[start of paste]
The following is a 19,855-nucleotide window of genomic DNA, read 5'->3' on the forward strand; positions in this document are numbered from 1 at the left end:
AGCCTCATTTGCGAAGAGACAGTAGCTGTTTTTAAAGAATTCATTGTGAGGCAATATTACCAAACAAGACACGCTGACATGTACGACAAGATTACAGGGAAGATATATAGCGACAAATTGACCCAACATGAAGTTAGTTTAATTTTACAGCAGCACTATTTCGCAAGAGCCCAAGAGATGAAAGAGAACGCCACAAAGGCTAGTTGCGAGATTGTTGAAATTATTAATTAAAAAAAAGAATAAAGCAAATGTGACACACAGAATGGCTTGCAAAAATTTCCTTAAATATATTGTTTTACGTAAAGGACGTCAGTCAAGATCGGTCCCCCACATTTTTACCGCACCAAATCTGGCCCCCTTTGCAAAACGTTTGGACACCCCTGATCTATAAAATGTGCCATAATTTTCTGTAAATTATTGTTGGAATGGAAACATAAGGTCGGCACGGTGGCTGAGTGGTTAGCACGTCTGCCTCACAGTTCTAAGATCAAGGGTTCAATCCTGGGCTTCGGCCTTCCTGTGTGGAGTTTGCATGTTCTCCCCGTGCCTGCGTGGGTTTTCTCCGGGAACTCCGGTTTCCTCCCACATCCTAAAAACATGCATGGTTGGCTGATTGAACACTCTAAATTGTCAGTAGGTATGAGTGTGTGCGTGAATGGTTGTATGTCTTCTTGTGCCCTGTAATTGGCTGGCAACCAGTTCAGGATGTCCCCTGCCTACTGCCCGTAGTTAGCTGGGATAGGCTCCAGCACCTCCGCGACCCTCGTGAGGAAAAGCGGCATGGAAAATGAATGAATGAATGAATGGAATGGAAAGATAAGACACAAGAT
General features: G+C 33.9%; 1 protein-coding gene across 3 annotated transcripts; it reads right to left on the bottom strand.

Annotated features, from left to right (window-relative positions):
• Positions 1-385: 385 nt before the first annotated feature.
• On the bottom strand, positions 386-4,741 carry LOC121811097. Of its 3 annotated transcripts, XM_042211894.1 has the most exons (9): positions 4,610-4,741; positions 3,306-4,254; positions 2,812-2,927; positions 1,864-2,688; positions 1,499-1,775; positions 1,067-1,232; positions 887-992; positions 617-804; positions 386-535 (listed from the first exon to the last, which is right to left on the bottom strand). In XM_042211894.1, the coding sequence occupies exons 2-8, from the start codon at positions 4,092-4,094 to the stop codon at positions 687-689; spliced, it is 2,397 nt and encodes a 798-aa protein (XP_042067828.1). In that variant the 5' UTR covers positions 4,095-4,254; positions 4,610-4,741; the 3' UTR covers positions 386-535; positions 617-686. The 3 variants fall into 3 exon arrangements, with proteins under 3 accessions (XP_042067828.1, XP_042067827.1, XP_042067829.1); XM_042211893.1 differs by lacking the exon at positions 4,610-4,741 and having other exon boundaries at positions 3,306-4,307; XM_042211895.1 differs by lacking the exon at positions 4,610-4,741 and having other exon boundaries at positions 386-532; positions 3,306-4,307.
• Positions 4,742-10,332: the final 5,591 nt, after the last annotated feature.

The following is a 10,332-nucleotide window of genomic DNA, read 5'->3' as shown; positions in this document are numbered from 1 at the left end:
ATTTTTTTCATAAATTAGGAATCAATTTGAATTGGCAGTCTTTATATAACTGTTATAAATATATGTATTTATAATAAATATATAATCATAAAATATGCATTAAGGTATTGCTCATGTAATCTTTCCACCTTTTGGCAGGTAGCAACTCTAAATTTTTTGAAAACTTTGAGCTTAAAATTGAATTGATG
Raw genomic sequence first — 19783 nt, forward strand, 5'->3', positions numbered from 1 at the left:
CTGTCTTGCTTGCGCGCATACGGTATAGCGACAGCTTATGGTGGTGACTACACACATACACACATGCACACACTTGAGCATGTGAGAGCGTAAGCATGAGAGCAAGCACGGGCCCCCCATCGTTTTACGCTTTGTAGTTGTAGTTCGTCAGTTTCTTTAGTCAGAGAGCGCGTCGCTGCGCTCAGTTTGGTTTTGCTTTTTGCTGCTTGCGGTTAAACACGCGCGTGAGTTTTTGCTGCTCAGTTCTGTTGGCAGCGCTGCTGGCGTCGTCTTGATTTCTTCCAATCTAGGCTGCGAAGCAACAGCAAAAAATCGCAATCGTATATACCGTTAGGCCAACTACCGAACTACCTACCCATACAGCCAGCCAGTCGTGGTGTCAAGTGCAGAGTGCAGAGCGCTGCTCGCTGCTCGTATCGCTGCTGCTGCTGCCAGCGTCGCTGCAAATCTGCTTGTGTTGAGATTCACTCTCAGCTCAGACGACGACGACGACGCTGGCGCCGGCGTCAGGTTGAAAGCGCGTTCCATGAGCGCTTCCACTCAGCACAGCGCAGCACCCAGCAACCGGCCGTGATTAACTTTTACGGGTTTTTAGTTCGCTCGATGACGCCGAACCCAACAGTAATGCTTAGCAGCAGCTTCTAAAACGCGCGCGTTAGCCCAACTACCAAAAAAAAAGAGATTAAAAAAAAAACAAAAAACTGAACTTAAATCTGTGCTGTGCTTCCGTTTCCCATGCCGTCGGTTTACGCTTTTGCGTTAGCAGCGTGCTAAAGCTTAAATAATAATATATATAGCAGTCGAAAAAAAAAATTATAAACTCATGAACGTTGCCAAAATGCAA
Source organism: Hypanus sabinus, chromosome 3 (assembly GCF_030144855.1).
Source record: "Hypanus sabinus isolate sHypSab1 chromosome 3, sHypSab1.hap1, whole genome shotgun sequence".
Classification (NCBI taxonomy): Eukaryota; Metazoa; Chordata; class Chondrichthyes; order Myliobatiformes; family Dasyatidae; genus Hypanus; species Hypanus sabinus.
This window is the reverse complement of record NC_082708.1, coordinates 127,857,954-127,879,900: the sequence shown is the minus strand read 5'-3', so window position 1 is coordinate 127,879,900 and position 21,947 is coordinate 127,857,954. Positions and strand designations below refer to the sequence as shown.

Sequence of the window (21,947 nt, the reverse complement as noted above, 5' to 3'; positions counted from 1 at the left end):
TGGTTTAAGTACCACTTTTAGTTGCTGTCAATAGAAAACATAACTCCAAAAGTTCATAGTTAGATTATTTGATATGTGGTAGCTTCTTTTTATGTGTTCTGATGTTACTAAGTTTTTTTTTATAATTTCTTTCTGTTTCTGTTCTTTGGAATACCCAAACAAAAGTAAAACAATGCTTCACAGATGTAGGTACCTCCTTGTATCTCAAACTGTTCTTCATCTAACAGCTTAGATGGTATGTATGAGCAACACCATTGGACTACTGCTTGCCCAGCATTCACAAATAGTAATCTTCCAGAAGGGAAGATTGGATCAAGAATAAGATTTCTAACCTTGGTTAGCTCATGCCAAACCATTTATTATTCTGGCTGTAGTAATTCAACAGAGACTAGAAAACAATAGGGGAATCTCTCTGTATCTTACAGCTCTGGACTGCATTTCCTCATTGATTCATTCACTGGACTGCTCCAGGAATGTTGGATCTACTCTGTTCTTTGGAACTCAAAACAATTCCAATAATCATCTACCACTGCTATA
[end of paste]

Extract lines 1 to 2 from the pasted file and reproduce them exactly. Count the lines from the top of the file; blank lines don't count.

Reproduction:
The following is a 19,855-nucleotide window of genomic DNA, read 5'->3' on the forward strand; positions in this document are numbered from 1 at the left end:
AGCCTCATTTGCGAAGAGACAGTAGCTGTTTTTAAAGAATTCATTGTGAGGCAATATTACCAAACAAGACACGCTGACATGTACGACAAGATTACAGGGAAGATATATAGCGACAAATTGACCCAACATGAAGTTAGTTTAATTTTACAGCAGCACTATTTCGCAAGAGCCCAAGAGATGAAAGAGAACGCCACAAAGGCTAGTTGCGAGATTGTTGAAATTATTAATTAAAAAAAAGAATAAAGCAAATGTGACACACAGAATGGCTTGCAAAAATTTCCTTAAATATATTGTTTTACGTAAAGGACGTCAGTCAAGATCGGTCCCCCACATTTTTACCGCACCAAATCTGGCCCCCTTTGCAAAACGTTTGGACACCCCTGATCTATAAAATGTGCCATAATTTTCTGTAAATTATTGTTGGAATGGAAACATAAGGTCGGCACGGTGGCTGAGTGGTTAGCACGTCTGCCTCACAGTTCTAAGATCAAGGGTTCAATCCTGGGCTTCGGCCTTCCTGTGTGGAGTTTGCATGTTCTCCCCGTGCCTGCGTGGGTTTTCTCCGGGAACTCCGGTTTCCTCCCACATCCTAAAAACATGCATGGTTGGCTGATTGAACACTCTAAATTGTCAGTAGGTATGAGTGTGTGCGTGAATGGTTGTATGTCTTCTTGTGCCCTGTAATTGGCTGGCAACCAGTTCAGGATGTCCCCTGCCTACTGCCCGTAGTTAGCTGGGATAGGCTCCAGCACCTCCGCGACCCTCGTGAGGAAAAGCGGCATGGAAAATGAATGAATGAATGAATGGAATGGAAAGATAAGACACAAGAT